I found much of Eric's talk compelling, and yet I also found much of Don Norman's recent arguments about Technology First, Needs Last: The Research-Product Gulf to be even more compelling:
Design research is great when it comes to improving existing product categories, but essentially useless when it comes to breakthroughs [e.g., flush toilets, indoor plumbing, electric lighting, automobiles, airplanes, or modern telecommunication]. ... New conceptual breakthroughs are invariably driven by the development of new technologies. The new technologies, in turn, inspire technologists to invent things. Not sometimes because they themselves dream of having their capabilities, but many times simply because they can build them. In other words, grand conceptual inventions happen because technology has finally made them possible. Do people need them? That question is answered over the next several decades as the technology moves from technical demonstration, to product, to failure, or perhaps to slow acceptance in the commercial world where slowly, after considerable time, the products and applications jointly evolve, and slowly the need develops.
I suppose one difference is in scale, with respect to impact, time frame and return on investment. If you need to actually make some money on your idea in a relatively short period of time, you may want to adopt the lean startup model, and prepare to accept customer-driven compromises along the path toward your grand vision. The next presentation seemed to offer a middle way.
Ge Wang, Assistant Professor of Music at Stanford University's Center for Computer Research in Music and Acoustics (CCRMA) and Co-Founder, CTO and Chief Creative Officer of Smule, played us out. Offering an example of Don Norman's observation that new technologies inspire technologists to invent things, Ge shared the process of inside-out design behind the invention of the Ocarina iPhone application: he and his team decided that they wanted to build something musical with the iPhone, taking advantage of its various sensors (multi-touch screen, accelerometer, microphone, GPS), but they weren't initially sure what. The Ocarina app allows you to not only play the iPhone as an instrument, but create and share tablature for songs / musical pieces and to see, hear and play with an organic community of Ocarinists around the world, in a global visualization (and auralization?) of imperfect harmony. Among the unintended consequences was the adoption of the instrument by a nose flautist.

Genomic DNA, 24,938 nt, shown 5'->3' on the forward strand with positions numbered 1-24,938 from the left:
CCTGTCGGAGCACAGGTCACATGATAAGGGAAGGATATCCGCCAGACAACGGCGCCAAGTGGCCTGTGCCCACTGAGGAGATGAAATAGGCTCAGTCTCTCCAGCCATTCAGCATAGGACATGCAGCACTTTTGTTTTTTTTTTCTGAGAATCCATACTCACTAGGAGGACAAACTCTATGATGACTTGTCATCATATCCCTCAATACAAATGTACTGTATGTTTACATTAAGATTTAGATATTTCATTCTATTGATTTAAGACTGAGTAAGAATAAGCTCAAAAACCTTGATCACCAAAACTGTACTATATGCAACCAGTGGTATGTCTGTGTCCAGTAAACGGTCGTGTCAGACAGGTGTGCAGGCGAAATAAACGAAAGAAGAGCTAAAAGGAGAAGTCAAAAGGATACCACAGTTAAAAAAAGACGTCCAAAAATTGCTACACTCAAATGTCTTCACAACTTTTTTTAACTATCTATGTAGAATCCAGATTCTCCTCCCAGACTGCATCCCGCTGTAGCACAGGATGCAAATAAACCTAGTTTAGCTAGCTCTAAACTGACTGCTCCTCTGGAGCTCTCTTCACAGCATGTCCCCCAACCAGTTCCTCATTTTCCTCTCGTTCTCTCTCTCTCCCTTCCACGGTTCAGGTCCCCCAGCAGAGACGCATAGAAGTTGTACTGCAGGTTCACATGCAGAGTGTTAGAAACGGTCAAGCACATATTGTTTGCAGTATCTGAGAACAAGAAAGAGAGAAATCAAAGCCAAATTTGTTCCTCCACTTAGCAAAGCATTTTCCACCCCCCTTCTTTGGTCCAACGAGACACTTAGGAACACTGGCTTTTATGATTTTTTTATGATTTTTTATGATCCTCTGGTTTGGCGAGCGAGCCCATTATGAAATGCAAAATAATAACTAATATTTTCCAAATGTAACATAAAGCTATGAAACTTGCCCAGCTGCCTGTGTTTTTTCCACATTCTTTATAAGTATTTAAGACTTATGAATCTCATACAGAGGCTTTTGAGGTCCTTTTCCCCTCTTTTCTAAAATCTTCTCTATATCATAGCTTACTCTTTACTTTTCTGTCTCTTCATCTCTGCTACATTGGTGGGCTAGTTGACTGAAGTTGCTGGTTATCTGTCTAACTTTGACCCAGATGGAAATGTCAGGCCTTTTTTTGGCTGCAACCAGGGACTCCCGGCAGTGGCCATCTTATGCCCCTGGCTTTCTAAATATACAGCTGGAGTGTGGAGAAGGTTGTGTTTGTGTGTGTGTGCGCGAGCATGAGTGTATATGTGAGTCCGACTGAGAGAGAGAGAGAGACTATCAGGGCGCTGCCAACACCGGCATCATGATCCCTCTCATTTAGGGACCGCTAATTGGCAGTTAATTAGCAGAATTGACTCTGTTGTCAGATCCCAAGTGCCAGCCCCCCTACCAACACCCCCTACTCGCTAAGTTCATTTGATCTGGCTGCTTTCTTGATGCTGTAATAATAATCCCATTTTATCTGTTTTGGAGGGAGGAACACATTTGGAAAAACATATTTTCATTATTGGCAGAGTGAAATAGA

Another Smule iPhone application, the Sonic Lighter, has also yielded unanticipated consequences. Sonic Lighter creates a real-time visual and aural simulation of a lighter that responds to tilting, blowing into the microphone and being positioned near another iPhone that is running the app (which creates a flamethrower effect). It also creates a dot on the Sonic Lighter Ignition Map whenever it is lit and then blown out, which has led to an entire category of unanticipated effects now called Lighter Art (I love the double entendre ... and enjoy this much better than the darker art represented by the Oil Spill Crisis Map, for which one can also imagine an ignition component). The first known example of Lighter Art can be seen to the right, where someone created virtual graffiti - the word "hi" - by turning the Sonic Lighter on and off while walking around Pasadena in a pattern that sketched out the letters. Other Smule applications demonstrated include the Magic Piano (only for iPad), and I Am T-Pain, a mobile voice synthesizer / karaoke app, both of which include interactive mapping capabilities that enable people - or cats - to spontaneously play or sing duets with people they don't know.
Ruminating on Ben Huh's earlier presentation, and Victor Borge's quote about connecting via laughter, I found myself wondering whether music might represent the second shortest channel between two people ... or among larger groups.